The federal money Nate questioned could be used by students experiencing homelessness and their families to purchase items such as school supplies and eyeglasses. Families could also pay for tutoring and afterschool programs while parents and guardians are at work.
The bulk of the largest appropriation, for child care industry stabilization, would go directly to businesses who have struggled as parents slowly return to work, taking care of their children as they work remotely.
Late in the session, a $6 million early childhood learning grant has been held for weeks on the House floor. The House rejected the grant in March amid concerns about social justice in education.
Kindergarten jump-start bill approved
The House passed a bill that would require that school districts with kindergarten jump-start programs offer a “training program” for parents, encouraging parents to help their students get ready for kindergarten. To participate in a jump-start program, a student’s parents would have to go through that training.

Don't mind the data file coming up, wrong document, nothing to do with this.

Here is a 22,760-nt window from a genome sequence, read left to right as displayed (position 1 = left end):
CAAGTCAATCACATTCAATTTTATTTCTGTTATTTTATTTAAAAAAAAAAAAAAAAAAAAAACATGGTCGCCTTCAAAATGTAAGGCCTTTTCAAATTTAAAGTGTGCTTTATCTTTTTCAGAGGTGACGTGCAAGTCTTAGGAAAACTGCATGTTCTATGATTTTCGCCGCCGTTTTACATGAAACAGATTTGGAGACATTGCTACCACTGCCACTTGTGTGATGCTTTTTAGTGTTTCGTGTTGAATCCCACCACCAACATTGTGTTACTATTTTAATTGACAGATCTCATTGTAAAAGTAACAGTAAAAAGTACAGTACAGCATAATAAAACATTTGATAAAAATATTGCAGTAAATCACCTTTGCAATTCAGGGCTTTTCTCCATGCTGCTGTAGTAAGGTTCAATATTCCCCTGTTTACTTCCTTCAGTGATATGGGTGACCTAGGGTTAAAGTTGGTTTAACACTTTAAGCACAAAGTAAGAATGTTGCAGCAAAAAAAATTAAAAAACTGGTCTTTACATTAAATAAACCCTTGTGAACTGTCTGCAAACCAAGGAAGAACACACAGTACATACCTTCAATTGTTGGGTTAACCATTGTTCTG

Senate Bill 1075 passed with some resistance, 39-25 as opponents called it a “big government” bill furthering government overreach, but backers pointed out that kindergarten and jump-start programs are optional for Idaho families.
And Rep. Ryan Kerby, R-New Plymouth, said he envisioned the new “trainings” as informal — a teacher stopping by a parent’s house to talk, a dinner with moms and dads or even a phone call. Rep. Julie Yamamoto, a retired school administrator, said that contact with parents is key to helping students in situations where their parents may be incarcerated or live with drug addiction.
Yamamoto, R-Caldwell, asked lawmakers to “listen and try to hear it from somebody else’s point of view,” telling a story of a student whose home situation was improved by teachers engaging with the student’s family early on.
But some, like Rep. Tammy Nichols, questioned if the trainings should be mandatory.
“To me, this seems like we’re trying to legislate good parenting,” Nichols, R-Middleton, said.
Kindergarten jump-start programs are typically four-week sessions offered by school districts to help students gain the developmental skills they need to be ready for kindergarten. Students generally are enrolled in these programs after a screening of their skills shows they’re not ready for kindergarten.
The bill making changes to such programs now heads to the governor’s desk